McGee acknowledged that we fear what we don’t understand, but she believes that stories can help people understand each other and move past the fear of the unknown. When that happens, she said, people can start to work together. "When we understand people, we feel connected, and that actually feels good," she said. "There is some pain involved, but there’s also some pleasure."

Finding a voice

Fellows Rochelle Fritsch and Dianne Pratt, who are both black, also told their stories at the recent event, along with other storytellers. Fritsch detailed a teaching moment with her teenage daughter when, after getting lost in a wealthy subdivision on the way to a friend’s house, they discussed the dangers of "driving while black." Pratt, who is the wife of former Milwaukee alderman and mayor Marvin Pratt, spoke about her role in a 1993 precedent-setting U.S. Supreme Court case that outlawed insurance redlining.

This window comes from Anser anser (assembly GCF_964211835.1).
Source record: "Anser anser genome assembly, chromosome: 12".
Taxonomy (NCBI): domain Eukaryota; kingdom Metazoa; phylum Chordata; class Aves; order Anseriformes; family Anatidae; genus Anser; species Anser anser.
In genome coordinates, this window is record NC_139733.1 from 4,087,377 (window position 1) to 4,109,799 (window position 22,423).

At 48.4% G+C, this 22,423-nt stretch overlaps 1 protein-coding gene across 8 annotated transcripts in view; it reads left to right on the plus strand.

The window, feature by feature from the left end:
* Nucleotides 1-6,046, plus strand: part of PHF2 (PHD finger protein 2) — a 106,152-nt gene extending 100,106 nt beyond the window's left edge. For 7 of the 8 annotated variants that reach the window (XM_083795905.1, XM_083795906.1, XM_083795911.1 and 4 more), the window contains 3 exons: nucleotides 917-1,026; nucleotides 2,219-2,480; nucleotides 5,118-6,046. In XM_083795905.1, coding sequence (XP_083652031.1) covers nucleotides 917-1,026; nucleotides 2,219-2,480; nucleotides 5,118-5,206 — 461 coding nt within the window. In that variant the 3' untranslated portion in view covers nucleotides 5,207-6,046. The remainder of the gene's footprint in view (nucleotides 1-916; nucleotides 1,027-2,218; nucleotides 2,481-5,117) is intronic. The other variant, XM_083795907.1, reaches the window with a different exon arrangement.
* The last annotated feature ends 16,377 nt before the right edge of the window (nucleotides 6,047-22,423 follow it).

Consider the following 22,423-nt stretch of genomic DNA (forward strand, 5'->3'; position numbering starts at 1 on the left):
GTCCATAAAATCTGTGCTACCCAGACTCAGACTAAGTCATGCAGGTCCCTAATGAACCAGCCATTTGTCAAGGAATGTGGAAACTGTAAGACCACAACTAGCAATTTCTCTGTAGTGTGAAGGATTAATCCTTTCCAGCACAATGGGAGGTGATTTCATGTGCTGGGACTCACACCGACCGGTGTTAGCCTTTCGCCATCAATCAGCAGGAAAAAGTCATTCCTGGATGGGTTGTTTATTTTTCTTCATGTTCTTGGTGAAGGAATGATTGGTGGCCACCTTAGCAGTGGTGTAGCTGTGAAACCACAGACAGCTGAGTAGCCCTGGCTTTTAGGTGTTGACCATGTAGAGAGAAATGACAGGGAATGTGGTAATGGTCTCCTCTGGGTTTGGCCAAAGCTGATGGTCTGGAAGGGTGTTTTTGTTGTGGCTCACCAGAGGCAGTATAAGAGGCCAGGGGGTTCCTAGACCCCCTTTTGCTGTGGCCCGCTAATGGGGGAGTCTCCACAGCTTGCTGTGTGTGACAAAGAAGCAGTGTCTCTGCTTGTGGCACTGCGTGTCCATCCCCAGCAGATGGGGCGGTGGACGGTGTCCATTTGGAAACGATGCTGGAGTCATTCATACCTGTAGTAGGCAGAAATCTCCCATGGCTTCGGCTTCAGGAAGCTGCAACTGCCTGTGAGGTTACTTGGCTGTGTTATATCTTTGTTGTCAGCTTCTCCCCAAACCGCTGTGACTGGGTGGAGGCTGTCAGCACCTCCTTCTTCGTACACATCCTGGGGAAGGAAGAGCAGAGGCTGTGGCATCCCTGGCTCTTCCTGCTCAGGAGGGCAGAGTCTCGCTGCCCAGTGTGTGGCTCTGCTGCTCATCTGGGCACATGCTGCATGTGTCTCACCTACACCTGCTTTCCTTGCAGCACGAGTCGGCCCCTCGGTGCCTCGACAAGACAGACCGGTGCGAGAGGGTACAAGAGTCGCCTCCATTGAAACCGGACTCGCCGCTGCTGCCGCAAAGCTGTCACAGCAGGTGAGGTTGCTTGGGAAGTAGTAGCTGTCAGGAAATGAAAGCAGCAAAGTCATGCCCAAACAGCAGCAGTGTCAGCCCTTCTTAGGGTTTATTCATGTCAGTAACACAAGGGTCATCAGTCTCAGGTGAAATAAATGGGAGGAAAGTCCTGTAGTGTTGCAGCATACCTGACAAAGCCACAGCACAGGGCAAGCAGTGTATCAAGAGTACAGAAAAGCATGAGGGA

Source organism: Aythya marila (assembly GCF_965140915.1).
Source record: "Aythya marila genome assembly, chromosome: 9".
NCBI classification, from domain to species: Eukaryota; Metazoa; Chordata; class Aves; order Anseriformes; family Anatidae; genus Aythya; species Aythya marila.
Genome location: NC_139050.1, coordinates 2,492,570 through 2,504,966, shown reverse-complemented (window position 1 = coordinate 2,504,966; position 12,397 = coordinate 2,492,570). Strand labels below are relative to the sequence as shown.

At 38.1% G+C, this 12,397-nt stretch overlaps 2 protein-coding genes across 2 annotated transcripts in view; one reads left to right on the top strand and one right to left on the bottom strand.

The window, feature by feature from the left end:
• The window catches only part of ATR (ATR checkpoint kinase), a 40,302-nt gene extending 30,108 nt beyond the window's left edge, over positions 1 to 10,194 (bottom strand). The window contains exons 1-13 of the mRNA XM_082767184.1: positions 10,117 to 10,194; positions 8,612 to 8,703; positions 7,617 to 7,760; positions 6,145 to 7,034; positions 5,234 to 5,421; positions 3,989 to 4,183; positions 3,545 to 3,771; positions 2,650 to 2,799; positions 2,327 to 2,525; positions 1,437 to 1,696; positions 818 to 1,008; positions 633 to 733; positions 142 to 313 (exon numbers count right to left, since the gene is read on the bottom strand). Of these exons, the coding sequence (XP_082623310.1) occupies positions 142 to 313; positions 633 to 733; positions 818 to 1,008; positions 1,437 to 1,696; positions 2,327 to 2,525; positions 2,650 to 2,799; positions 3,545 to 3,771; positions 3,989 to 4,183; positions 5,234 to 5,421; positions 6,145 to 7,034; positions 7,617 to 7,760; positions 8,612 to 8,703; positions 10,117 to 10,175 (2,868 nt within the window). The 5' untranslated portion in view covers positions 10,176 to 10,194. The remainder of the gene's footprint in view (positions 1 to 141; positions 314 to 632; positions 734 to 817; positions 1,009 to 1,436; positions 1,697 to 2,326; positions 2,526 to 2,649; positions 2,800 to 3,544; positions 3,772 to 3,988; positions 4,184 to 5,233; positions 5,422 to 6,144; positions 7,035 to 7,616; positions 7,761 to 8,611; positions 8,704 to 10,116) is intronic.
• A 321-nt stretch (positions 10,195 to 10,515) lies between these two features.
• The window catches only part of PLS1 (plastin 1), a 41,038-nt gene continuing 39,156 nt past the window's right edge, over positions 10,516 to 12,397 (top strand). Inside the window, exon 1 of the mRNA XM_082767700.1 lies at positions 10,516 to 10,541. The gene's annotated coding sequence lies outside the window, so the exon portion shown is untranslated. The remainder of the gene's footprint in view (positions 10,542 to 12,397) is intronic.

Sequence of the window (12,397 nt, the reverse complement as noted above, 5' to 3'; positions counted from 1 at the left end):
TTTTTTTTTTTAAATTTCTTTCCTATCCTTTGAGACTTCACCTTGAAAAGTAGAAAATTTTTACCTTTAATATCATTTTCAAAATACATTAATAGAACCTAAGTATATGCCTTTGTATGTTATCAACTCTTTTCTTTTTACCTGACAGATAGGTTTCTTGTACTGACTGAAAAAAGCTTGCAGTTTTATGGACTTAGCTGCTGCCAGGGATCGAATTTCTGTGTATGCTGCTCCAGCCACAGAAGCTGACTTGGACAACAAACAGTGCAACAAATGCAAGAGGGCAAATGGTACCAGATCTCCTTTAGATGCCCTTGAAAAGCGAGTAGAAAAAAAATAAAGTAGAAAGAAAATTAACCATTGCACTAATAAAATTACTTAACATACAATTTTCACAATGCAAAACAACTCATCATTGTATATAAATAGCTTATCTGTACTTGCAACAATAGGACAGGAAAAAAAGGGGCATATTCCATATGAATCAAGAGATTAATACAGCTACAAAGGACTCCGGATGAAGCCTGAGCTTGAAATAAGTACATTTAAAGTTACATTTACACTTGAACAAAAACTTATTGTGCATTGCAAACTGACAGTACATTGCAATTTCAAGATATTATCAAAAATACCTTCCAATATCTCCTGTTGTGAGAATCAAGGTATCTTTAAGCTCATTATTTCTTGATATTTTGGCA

"My story is about preparing my daughter for things that I don’t want her to go through, but, to an extent, that I think is inevitable," said Fritsch, who, through the fellowship, has become friends with Grote. "It takes me back to a time when it happened to me."

Mark von Hodenberg, a white attendee, said Fritsch’s story stood out because it struck him as a difficult situation, and one he’s never had to deal with. "I’m sure there’s a lot of people in the audience who haven’t thought about it," he said.

Amritha Kalyani, an Ex Fabula volunteer who was born in India, said she’s glad topics that are difficult to discuss are being given a platform. "I think it’s great that those types of stories are being brought to stage, and it’s great to see people responding to them."

McGee isn’t under the illusion that change will happen overnight. "I don’t believe that anyone hears one story and then completely changes who they are, as a person," she said. "Every time you hear someone’s story, you’re adding layers of detail … It’s incremental."

But, she does think that the stories people heard, along with the short time for dialogue after, might start to get them thinking. "There’s some number of people in that audience that maybe have never talked about privilege or oppression — they’ve just never talked about it, it’s just never come up. And, tonight, they did," she said after the event.